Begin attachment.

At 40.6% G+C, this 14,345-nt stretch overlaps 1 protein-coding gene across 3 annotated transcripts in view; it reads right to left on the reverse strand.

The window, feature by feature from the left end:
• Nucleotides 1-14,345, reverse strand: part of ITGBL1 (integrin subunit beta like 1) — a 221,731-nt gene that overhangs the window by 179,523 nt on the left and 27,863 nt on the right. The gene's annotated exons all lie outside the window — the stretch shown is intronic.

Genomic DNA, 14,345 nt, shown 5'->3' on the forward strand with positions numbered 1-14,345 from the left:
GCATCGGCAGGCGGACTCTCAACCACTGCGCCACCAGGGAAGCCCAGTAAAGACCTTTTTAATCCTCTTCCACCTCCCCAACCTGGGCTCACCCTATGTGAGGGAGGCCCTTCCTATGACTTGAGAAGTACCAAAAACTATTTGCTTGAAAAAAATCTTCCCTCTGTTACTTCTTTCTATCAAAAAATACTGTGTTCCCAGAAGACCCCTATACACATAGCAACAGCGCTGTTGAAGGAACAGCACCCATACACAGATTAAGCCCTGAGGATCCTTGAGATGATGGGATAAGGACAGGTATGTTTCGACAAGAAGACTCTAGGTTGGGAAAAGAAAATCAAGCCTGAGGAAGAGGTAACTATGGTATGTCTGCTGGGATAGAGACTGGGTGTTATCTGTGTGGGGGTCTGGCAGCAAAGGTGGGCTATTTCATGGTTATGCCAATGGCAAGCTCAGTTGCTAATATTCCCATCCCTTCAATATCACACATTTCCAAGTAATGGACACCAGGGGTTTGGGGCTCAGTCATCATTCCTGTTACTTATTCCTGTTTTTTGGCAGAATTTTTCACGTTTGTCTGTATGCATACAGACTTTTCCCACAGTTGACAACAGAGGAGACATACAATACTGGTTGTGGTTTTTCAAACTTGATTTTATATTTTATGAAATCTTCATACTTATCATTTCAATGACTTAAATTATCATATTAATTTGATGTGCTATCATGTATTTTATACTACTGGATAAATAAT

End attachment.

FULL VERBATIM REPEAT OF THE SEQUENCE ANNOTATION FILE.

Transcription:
At 40.6% G+C, this 14,345-nt stretch overlaps 1 protein-coding gene across 3 annotated transcripts in view; it reads right to left on the reverse strand.

The window, feature by feature from the left end:
• Nucleotides 1-14,345, reverse strand: part of ITGBL1 (integrin subunit beta like 1) — a 221,731-nt gene that overhangs the window by 179,523 nt on the left and 27,863 nt on the right. The gene's annotated exons all lie outside the window — the stretch shown is intronic.

Genomic DNA, 14,345 nt, shown 5'->3' on the forward strand with positions numbered 1-14,345 from the left:
GCATCGGCAGGCGGACTCTCAACCACTGCGCCACCAGGGAAGCCCAGTAAAGACCTTTTTAATCCTCTTCCACCTCCCCAACCTGGGCTCACCCTATGTGAGGGAGGCCCTTCCTATGACTTGAGAAGTACCAAAAACTATTTGCTTGAAAAAAATCTTCCCTCTGTTACTTCTTTCTATCAAAAAATACTGTGTTCCCAGAAGACCCCTATACACATAGCAACAGCGCTGTTGAAGGAACAGCACCCATACACAGATTAAGCCCTGAGGATCCTTGAGATGATGGGATAAGGACAGGTATGTTTCGACAAGAAGACTCTAGGTTGGGAAAAGAAAATCAAGCCTGAGGAAGAGGTAACTATGGTATGTCTGCTGGGATAGAGACTGGGTGTTATCTGTGTGGGGGTCTGGCAGCAAAGGTGGGCTATTTCATGGTTATGCCAATGGCAAGCTCAGTTGCTAATATTCCCATCCCTTCAATATCACACATTTCCAAGTAATGGACACCAGGGGTTTGGGGCTCAGTCATCATTCCTGTTACTTATTCCTGTTTTTTGGCAGAATTTTTCACGTTTGTCTGTATGCATACAGACTTTTCCCACAGTTGACAACAGAGGAGACATACAATACTGGTTGTGGTTTTTCAAACTTGATTTTATATTTTATGAAATCTTCATACTTATCATTTCAATGACTTAAATTATCATATTAATTTGATGTGCTATCATGTATTTTATACTACTGGATAAATAAT